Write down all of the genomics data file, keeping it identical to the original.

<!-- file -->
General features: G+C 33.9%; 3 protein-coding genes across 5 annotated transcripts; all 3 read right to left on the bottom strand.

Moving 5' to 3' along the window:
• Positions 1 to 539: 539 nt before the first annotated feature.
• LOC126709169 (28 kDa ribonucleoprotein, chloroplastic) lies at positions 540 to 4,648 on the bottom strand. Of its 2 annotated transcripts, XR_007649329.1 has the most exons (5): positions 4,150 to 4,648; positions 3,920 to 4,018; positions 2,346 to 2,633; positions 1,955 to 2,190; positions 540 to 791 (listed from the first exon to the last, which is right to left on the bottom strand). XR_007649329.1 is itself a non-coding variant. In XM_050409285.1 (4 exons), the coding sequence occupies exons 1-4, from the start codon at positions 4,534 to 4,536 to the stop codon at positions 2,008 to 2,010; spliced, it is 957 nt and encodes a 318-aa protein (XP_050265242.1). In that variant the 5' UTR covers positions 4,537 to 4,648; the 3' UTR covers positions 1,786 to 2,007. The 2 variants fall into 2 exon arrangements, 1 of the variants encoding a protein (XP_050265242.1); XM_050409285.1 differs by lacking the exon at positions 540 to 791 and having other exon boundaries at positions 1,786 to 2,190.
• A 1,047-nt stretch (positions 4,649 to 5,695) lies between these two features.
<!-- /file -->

General features: G+C 33.9%; 3 protein-coding genes across 5 annotated transcripts; all 3 read right to left on the bottom strand.

Moving 5' to 3' along the window:
• Positions 1 to 539: 539 nt before the first annotated feature.
• LOC126709169 (28 kDa ribonucleoprotein, chloroplastic) lies at positions 540 to 4,648 on the bottom strand. Of its 2 annotated transcripts, XR_007649329.1 has the most exons (5): positions 4,150 to 4,648; positions 3,920 to 4,018; positions 2,346 to 2,633; positions 1,955 to 2,190; positions 540 to 791 (listed from the first exon to the last, which is right to left on the bottom strand). XR_007649329.1 is itself a non-coding variant. In XM_050409285.1 (4 exons), the coding sequence occupies exons 1-4, from the start codon at positions 4,534 to 4,536 to the stop codon at positions 2,008 to 2,010; spliced, it is 957 nt and encodes a 318-aa protein (XP_050265242.1). In that variant the 5' UTR covers positions 4,537 to 4,648; the 3' UTR covers positions 1,786 to 2,007. The 2 variants fall into 2 exon arrangements, 1 of the variants encoding a protein (XP_050265242.1); XM_050409285.1 differs by lacking the exon at positions 540 to 791 and having other exon boundaries at positions 1,786 to 2,190.
• A 1,047-nt stretch (positions 4,649 to 5,695) lies between these two features.